Washington: NASA’s Mars helicopter Ingenuity will attempt its first flight on the Red Planet on Sunday. The helicopter is scheduled to lift off close to the end of the day on April 11, the first powered, controlled flight of an aircraft on another planet, according to NASA.
If all proceeds as planned, the 1.8-kilogram rotorcraft is expected to take off from Mars’ Jezero Crater Sunday, at 12:30 p.m. local Mars solar time, 10:54 p.m. Eastern Day Time (EDT), hovering 3 meters above the surface for up to 30 seconds.
Mission control specialists at NASA’s Jet Propulsion Laboratory in Southern California expect to receive the first data from the first flight attempt the following morning at around 4:15 a.m. EDT.
“While Ingenuity carries no science instruments, the little helicopter is already making its presence felt across the world, as future leaders follow its progress toward an unprecedented first flight,” said Thomas Zurbuchen, associate administrator for science at NASA Headquarters.
“We do tech demos like this to push the envelope of our experience and provide something on which the next missions and the next generation can build. Just as Ingenuity was inspired by the Wright brothers, future explorers will take off using both the data and inspiration from this mission,” he said.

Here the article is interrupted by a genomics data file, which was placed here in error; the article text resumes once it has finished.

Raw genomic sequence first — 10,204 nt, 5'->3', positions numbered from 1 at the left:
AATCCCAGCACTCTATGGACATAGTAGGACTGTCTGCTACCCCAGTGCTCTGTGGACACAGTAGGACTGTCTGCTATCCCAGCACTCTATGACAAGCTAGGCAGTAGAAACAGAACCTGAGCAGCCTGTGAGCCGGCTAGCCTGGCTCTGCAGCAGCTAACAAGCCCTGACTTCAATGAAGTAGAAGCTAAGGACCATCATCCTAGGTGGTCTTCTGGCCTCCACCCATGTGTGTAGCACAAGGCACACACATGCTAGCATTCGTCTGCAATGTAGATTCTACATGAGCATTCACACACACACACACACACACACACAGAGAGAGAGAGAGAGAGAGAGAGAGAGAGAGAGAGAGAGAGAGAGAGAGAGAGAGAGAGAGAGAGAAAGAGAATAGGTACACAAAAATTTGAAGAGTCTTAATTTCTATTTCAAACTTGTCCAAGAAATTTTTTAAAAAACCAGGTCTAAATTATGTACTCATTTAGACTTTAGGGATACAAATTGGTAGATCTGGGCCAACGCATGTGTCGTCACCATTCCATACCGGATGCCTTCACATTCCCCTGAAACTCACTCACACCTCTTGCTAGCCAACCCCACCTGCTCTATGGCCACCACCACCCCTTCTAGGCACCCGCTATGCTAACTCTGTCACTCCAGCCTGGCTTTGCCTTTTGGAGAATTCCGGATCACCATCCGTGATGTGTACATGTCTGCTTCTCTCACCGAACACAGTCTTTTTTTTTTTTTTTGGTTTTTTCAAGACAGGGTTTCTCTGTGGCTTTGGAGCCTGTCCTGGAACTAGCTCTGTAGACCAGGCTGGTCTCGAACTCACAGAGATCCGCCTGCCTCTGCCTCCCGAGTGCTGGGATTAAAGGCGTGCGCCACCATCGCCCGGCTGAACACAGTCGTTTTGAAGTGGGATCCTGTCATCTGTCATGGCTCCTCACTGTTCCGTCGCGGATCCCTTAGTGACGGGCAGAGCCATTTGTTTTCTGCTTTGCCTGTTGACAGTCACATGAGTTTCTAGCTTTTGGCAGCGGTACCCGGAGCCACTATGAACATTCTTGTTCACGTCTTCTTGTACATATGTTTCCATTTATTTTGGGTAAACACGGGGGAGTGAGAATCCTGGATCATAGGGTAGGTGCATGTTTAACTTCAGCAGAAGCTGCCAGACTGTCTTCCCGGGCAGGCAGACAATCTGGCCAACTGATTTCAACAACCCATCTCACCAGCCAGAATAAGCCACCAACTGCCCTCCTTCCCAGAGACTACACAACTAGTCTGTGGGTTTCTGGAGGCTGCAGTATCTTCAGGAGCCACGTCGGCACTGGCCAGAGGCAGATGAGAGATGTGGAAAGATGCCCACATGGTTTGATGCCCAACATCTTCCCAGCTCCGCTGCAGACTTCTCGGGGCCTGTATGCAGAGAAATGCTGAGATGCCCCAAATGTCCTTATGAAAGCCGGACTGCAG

Flying in a controlled manner on Mars is far more difficult than flying on Earth. Even though gravity on Mars is about one-third that of Earth’s, the helicopter must fly with the assistance of an atmosphere whose pressure at the surface is only 1 per cent that of Earth, according to NASA.
If successful, engineers will gain invaluable in-flight data at Mars for comparison to the modelling, simulations, and tests performed back here on Earth.
NASA also will gain its first hands-on experience operating a rotorcraft remotely at Mars. These datasets will be invaluable for potential future Mars missions that could enlist next-generation helicopters to add an aerial dimension to their explorations, according to the agency.
Ingenuity arrived at Mars’ Jezero Crater on Feb. 18, attached to the belly of NASA’s Perseverance rover. The helicopter is a technology demonstration with a planned test flight duration of up to 30 Martian days.
The rover will provide support during flight operations, taking images, collecting environmental data, and hosting the base station that enables the helicopter to communicate with mission controllers on Earth, according to NASA.